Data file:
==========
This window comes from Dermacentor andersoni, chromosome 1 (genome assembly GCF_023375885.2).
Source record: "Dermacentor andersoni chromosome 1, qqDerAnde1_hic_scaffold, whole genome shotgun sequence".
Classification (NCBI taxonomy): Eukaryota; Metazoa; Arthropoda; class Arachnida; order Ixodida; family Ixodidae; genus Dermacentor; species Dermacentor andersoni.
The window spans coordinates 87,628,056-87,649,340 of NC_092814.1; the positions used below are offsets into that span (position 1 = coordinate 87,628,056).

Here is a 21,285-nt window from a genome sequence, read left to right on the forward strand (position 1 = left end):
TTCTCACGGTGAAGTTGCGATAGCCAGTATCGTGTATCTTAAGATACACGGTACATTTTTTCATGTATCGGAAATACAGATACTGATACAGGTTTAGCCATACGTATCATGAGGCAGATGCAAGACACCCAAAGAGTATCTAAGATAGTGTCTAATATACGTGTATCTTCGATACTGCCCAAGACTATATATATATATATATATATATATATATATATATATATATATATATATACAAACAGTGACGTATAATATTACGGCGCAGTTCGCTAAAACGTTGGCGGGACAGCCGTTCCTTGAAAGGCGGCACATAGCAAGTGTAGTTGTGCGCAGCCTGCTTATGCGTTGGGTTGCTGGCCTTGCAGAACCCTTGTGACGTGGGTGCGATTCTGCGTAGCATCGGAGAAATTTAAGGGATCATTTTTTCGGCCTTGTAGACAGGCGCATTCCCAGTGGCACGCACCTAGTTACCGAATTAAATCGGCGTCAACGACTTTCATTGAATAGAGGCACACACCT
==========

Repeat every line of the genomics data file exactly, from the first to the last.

This window comes from Dermacentor andersoni, chromosome 1 (genome assembly GCF_023375885.2).
Source record: "Dermacentor andersoni chromosome 1, qqDerAnde1_hic_scaffold, whole genome shotgun sequence".
Classification (NCBI taxonomy): Eukaryota; Metazoa; Arthropoda; class Arachnida; order Ixodida; family Ixodidae; genus Dermacentor; species Dermacentor andersoni.
The window spans coordinates 87,628,056-87,649,340 of NC_092814.1; the positions used below are offsets into that span (position 1 = coordinate 87,628,056).

Here is a 21,285-nt window from a genome sequence, read left to right on the forward strand (position 1 = left end):
TTCTCACGGTGAAGTTGCGATAGCCAGTATCGTGTATCTTAAGATACACGGTACATTTTTTCATGTATCGGAAATACAGATACTGATACAGGTTTAGCCATACGTATCATGAGGCAGATGCAAGACACCCAAAGAGTATCTAAGATAGTGTCTAATATACGTGTATCTTCGATACTGCCCAAGACTATATATATATATATATATATATATATATATATATATATATATATATATACAAACAGTGACGTATAATATTACGGCGCAGTTCGCTAAAACGTTGGCGGGACAGCCGTTCCTTGAAAGGCGGCACATAGCAAGTGTAGTTGTGCGCAGCCTGCTTATGCGTTGGGTTGCTGGCCTTGCAGAACCCTTGTGACGTGGGTGCGATTCTGCGTAGCATCGGAGAAATTTAAGGGATCATTTTTTCGGCCTTGTAGACAGGCGCATTCCCAGTGGCACGCACCTAGTTACCGAATTAAATCGGCGTCAACGACTTTCATTGAATAGAGGCACACACCT